Eating, drinking, swallowing – goodness how easily they come to us. Except for the last 18 hours for me, my wisdom tooth has finally been taken out and gone away. When the dentist said ‘To fill it you would need a root canal, possibly a crown, or as you don’t use it, we could just take it away’ it all sounded so easy.
That was last year, the closer I came to actually having the bloody thing taken out, the more nervous I got. I’d already had 2 fillings replaced by this dentist (that’s the thing when you have a few minor things done in your teens, they come back to bite you on the bum in your 30s), and cried. Pathetic, but he wasn’t exactly gentle and I hadn’t had anything major done before, so what did I have to compare it to?
So yesterday, I sat in the chair, took my glasses off (still got the last remnants of conjunctivitis so can’t wear any lenses), it is all blurry but I can still see the foot long instruments and saws hanging on the wall, I’m kidding. I plug my iPhone in, listen to an audio book on near enough full blast, but can still hear and feel the bzzzzzzzzzzzzz in my head.
Yesterday I had to have 3 minor fillings replaced as well as the tooth coming out on the top left of my mouth, again he wasn’t exactly gentle and I knew that the biggie was coming at the end of the appointment, ‘You can’t fill a tooth with blood in the way’, he so helpfully pointed out. After nearly an hour in the chair, I’m crying again, my head has been tilted every which way; he also put in a piece of rubber so when I swallowed my tongue wouldn’t come up to my teeth. Not pleasant, not my idea of fun and that I had flicked through Marie Claire and read about people liking rubber, for fun and games, if you know what I mean, filled me with horror as I thought they would probably be enjoying this.
Up the chair came, in went the longest, hugest pliers and oooh goody my head was being wiggled about again as he tried to pull the tooth out. I’ve never felt anything like it, I couldn’t help myself, hot, fat tears and a low moan in my throat, which turned to a shriek as he finally got the thing out. He patted me on my shoulder and said, ‘Are you ok?’ By this time a gibbering wreck, I thought I better just nod, not smack him.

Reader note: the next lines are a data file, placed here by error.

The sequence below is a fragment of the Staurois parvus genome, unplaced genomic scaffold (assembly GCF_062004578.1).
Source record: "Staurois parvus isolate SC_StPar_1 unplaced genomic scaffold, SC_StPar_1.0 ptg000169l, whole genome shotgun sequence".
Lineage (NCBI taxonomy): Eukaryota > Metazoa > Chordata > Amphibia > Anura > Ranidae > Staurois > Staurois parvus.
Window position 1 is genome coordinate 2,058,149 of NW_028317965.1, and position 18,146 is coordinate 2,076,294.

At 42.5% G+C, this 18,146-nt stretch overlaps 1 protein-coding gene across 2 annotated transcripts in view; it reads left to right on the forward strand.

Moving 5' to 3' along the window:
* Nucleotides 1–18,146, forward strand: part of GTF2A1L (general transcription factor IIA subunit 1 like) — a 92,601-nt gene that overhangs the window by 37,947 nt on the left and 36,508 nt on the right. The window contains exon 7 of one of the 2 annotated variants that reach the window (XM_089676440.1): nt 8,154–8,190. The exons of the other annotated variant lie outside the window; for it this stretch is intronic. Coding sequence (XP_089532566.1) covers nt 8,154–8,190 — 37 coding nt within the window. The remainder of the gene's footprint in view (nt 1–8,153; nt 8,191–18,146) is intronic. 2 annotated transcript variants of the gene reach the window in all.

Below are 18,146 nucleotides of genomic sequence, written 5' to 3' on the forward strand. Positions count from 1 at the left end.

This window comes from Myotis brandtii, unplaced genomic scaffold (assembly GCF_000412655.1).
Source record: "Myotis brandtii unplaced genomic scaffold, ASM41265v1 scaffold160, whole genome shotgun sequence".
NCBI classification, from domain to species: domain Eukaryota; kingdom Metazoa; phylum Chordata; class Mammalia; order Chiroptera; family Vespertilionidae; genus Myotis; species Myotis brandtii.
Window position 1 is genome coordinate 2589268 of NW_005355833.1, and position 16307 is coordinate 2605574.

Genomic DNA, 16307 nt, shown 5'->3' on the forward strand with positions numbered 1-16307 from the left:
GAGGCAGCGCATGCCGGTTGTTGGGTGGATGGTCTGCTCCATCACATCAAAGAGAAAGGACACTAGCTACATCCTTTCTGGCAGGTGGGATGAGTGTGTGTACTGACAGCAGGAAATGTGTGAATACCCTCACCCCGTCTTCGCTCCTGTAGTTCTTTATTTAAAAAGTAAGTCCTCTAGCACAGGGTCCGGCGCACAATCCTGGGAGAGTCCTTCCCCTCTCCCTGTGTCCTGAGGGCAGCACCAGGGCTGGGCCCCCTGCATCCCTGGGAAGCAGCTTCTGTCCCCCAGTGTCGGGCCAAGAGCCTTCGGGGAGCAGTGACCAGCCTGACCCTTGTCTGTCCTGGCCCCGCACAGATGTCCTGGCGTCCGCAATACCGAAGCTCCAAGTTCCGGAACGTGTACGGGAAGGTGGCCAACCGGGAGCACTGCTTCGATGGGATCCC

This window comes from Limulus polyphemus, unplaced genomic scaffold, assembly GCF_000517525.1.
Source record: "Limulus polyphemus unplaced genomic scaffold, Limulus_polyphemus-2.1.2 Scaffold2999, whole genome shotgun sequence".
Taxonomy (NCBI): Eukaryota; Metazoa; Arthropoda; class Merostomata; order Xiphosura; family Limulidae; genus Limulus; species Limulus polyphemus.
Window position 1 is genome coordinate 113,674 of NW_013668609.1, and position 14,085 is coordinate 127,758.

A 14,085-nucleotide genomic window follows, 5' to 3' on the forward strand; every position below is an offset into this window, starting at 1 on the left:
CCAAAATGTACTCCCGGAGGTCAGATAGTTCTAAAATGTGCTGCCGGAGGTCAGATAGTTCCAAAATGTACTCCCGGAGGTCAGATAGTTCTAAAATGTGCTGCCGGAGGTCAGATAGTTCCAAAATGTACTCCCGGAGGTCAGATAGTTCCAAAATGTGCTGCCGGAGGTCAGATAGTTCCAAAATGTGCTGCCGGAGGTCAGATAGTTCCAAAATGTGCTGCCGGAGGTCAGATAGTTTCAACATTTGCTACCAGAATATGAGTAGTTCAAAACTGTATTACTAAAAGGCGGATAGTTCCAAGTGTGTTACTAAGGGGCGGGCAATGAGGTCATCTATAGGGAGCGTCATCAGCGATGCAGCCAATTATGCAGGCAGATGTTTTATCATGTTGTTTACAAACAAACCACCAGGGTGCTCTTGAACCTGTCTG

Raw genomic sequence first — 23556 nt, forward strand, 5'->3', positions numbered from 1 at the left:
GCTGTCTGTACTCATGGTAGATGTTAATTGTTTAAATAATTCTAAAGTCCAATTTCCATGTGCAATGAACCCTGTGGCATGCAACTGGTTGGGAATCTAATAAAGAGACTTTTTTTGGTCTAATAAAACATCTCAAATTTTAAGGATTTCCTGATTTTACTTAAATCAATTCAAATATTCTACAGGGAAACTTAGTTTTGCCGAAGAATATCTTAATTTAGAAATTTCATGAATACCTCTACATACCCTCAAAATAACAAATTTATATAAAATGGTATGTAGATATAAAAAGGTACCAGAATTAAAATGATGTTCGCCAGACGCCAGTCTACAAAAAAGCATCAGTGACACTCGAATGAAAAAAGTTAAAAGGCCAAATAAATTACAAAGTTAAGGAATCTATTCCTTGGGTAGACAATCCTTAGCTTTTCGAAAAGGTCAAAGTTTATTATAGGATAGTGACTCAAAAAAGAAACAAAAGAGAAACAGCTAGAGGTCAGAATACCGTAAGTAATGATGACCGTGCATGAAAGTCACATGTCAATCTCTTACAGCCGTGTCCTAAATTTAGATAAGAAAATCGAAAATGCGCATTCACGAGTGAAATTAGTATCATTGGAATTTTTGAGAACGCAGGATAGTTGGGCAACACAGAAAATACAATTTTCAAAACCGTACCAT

Any hoo, the joy is not over as he now tilts the chair back again and shoves a healing pack the size of a fist into the hole left behind. I am given some gauze to bite on, plus a few extra packs if I carry on bleeding and sent from the surgery. My health insurance covers $319, I have to pay $399. Good job it is a PIN, not a signature card, I am now shocked at how much it was too, so don’t think I’d have the strength to sign. I get in the car, as we drive out, Dan trying to drive a manual and hold my hand at the same time, Nelly from work is driving in with her husband Raul, who is more scared of the dentist than I am. They wave gaily at us, grimly we wave back.
We get home, Dan hots me up some soup which I slurp through a straw. I take industrial strength painkillers and drift off fitfully to sleep. I get up this morning and inspect my mouth, blood everywhere. Cleaning my teeth, I spit into the sink Sweeney Todd’s barber shop. I take another painkiller and get back into bed, emailing my boss that ‘I look like I have the mumps on one side, my left cheek is red and sore, and talking is difficult, so I am sorry I won’t be in today.’
When your child is teething, have some sympathy for them. I’ve had one out, let alone what it must feel like having them coming through, one after the other.
The only saving grace from this? I only ever had one wisdom tooth in there, so I won’t have to do this again. Although, now that is gone, will my IQ start to depreciate with it? Now I’ve got this off my chest, I am going back to bed with a book. I’ll be the one drooling if you need me.